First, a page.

COLUMBIA–A red canvas frame fits tightly to the front door with a large fan and reference hose connecting the outside to the inside of the 3,386 square-foot home. The fan turns on, and in a matter of seconds the home is depressurized.
The blower door test is part of EnergyLink’s home energy audit, which looks more closely at factors involved in conserving energy.
“This process measures the amount of air going through the fan to ultimately give a percentage of how much air leaks through the house every hour,” EnergyLink part owner Scott Schnelle said. “It is ideal to have 35 percent of air leave your home every hour. Otherwise you could have mold and other moisture problems.”
Having a tight house can save you anywhere from 40 to 60 percent on utility bills. EnergyLink assesses a home’s energy consumption through air leakage and inspecting thermal boundaries. Following the audit, EnergyLink teams up with Columbia Water and Light to offer rebates on making energy efficiency improvements to a home.
Since 2009 in Missouri, completion of a home energy audit is 100 percent deductable on income taxes. According to the Missouri Department of Natural Resources, maximum yearly subtractions from energy efficiency improvements in a home may be up to $1000. US Energy Information Administration predicts energy consumption per capita to decline an average of 0.5 percent per year from 2010 to 2035 due to increasing energy efficiency appliances.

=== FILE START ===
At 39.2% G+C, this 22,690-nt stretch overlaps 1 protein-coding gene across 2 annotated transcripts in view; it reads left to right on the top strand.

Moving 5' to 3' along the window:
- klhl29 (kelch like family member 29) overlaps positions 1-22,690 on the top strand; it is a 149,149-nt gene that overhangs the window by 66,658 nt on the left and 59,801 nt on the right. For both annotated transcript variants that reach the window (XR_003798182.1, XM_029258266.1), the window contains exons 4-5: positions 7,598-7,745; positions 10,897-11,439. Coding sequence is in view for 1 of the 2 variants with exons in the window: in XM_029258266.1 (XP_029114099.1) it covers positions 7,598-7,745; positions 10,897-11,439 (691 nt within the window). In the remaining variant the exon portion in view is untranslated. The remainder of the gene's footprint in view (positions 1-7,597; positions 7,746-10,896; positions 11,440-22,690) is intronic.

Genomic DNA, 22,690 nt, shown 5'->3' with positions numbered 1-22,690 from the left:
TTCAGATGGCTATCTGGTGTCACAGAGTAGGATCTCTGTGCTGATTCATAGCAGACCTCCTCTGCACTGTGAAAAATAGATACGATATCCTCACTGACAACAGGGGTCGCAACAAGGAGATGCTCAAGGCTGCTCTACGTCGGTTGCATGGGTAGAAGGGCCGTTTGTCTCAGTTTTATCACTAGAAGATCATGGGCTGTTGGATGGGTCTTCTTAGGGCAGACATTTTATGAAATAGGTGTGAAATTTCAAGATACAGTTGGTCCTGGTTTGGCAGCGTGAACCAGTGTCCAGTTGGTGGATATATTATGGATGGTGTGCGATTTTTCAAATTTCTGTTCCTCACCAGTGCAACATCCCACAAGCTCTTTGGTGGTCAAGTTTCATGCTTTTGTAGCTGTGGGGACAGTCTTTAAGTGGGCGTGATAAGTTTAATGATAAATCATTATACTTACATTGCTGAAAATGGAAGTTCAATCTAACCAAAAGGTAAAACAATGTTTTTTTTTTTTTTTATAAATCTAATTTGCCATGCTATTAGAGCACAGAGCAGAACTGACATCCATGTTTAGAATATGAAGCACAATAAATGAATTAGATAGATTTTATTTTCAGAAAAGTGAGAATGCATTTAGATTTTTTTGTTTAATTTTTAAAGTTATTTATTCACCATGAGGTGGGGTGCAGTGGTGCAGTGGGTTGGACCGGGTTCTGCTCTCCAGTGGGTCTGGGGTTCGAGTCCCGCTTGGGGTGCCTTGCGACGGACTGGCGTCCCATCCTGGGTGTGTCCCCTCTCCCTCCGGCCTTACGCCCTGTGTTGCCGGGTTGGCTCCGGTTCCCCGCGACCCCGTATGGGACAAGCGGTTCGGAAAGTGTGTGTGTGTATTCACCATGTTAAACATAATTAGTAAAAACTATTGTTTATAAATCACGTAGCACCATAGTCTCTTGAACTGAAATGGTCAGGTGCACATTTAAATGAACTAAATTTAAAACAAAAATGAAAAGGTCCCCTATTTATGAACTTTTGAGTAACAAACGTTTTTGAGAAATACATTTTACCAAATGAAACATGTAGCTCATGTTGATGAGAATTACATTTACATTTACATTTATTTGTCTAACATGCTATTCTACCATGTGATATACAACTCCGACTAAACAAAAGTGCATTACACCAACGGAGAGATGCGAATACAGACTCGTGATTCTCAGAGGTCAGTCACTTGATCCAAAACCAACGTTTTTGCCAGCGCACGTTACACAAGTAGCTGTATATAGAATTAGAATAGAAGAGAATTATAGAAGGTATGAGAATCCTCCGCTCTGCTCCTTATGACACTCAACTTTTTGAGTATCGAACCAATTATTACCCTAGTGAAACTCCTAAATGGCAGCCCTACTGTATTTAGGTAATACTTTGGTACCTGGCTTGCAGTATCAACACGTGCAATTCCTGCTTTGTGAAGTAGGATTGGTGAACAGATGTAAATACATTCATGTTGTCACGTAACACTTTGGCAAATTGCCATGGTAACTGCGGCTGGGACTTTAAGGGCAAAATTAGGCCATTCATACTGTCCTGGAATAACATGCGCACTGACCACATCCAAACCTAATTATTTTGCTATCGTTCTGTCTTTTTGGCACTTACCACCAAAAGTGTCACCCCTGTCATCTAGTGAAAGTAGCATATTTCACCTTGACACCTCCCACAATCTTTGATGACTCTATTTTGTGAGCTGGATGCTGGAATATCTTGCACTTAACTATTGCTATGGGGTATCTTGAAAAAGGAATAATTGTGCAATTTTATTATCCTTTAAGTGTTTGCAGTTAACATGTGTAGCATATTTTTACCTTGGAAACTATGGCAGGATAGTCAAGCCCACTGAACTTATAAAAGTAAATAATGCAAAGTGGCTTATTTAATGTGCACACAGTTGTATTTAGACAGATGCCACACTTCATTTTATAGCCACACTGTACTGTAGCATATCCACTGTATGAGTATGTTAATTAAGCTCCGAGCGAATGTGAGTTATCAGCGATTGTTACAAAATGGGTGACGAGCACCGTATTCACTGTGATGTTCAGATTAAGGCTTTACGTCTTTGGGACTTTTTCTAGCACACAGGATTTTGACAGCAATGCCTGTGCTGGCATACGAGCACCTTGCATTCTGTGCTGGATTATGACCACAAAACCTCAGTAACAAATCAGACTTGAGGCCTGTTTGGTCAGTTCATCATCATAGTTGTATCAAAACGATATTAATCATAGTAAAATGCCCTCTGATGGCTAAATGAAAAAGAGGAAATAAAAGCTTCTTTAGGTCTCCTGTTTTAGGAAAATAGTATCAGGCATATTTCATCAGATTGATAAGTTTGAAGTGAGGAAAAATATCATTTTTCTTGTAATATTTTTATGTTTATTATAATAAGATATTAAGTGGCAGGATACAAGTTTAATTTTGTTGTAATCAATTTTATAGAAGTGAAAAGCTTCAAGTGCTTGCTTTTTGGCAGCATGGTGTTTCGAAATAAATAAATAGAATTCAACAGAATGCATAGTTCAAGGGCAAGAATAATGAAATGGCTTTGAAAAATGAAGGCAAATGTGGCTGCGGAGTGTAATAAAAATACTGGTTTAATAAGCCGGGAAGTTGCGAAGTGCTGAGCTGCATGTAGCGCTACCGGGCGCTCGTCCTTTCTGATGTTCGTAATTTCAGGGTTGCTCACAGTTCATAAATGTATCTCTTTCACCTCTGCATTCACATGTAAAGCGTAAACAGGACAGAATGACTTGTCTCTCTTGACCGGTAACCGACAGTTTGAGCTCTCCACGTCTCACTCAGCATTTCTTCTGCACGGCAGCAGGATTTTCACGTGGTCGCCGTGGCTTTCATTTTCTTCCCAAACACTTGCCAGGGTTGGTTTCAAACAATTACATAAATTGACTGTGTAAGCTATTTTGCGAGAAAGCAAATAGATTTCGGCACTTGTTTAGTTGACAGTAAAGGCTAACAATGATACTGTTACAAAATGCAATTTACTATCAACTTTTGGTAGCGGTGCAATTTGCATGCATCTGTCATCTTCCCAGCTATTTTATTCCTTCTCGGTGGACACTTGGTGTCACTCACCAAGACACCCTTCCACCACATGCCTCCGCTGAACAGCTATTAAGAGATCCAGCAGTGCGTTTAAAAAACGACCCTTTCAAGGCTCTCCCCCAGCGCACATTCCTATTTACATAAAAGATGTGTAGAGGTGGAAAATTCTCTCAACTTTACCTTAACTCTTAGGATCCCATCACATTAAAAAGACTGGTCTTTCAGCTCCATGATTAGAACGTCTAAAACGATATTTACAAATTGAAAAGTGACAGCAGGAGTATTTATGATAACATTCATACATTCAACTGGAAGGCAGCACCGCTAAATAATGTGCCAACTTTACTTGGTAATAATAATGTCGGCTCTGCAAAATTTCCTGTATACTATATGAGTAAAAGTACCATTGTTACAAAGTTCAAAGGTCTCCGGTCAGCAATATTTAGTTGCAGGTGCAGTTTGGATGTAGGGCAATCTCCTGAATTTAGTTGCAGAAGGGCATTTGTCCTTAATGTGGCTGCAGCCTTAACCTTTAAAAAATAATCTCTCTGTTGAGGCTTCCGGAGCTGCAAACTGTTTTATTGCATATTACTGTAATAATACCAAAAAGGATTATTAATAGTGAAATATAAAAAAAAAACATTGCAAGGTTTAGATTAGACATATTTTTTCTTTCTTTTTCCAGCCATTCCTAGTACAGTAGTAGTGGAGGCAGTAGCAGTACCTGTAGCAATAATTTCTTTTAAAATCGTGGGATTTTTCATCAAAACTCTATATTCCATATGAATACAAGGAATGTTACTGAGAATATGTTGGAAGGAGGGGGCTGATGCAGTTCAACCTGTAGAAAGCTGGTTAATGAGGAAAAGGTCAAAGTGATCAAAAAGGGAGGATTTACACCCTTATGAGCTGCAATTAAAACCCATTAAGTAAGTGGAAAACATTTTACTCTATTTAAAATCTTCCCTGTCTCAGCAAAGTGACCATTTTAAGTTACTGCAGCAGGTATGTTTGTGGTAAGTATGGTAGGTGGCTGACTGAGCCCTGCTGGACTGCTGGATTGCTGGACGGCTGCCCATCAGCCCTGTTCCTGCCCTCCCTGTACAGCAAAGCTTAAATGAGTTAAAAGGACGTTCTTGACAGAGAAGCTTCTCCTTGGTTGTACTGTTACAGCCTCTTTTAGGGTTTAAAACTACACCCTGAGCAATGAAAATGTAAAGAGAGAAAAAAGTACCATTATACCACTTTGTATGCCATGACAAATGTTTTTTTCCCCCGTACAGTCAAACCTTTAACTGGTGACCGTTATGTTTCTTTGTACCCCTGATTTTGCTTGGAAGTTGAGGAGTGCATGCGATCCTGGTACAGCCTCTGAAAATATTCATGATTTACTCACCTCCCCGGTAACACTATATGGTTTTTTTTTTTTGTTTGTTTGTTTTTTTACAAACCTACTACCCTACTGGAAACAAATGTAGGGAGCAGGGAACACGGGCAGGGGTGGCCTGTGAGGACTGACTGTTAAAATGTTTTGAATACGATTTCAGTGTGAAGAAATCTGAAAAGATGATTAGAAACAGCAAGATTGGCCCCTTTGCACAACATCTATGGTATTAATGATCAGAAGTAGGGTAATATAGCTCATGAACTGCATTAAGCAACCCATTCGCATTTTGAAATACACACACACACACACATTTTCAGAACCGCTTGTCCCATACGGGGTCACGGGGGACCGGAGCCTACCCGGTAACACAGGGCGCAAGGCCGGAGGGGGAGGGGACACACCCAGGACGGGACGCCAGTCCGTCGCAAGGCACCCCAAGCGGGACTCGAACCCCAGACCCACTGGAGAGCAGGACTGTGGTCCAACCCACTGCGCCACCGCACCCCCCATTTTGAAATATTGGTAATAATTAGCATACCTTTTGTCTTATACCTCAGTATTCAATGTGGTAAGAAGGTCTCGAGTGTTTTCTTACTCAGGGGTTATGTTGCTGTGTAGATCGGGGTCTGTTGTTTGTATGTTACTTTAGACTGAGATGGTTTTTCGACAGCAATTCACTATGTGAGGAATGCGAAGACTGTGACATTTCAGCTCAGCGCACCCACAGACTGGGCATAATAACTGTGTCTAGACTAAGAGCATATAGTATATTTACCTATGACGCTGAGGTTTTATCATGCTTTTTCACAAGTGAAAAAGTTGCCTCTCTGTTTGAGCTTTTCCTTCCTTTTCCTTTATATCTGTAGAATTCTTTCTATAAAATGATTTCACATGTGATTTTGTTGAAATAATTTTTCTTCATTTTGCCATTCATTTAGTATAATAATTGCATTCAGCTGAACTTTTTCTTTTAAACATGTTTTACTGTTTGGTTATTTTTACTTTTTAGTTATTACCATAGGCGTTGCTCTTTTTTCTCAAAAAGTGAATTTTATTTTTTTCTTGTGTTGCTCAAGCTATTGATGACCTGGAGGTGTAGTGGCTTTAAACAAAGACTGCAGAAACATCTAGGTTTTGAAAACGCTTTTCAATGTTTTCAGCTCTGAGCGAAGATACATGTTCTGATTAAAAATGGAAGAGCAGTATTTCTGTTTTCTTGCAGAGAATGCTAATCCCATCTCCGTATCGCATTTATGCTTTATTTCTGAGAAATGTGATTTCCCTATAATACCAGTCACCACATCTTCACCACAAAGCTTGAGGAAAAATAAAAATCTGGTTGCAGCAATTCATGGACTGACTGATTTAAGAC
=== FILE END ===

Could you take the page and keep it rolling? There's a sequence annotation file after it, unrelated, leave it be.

“You can’t look at a house and just tell if it is leaky or not,” Columbia Water and Light Home Performance Manager Brandon Renaud said. “We’d love to get landlords on board with this program because 50 percent of homes in Columbia are rental.”
Schnelle moves through each room, using an infrared camera to spot and document unusually cold areas on walls due to potential insulation problems. Around framework and windows a smoke pen puffs smoke to show air movement, determining where air leaks inside.
“The attic is probably where we find the biggest leak factors whether it be in the duct work or insulation,” Schnelle said. “Whenever cold air is being sucked into gaps of the ductwork, heating a home becomes difficult.”
To conclude the audit, Schnelle conducted a safety inspection of the furnace and water heater as well as a carbon monoxide test. In a week Schnelle will go back to the homeowner discussing EnergyLink’s report and recommend improvements.
— Ashley Reinsch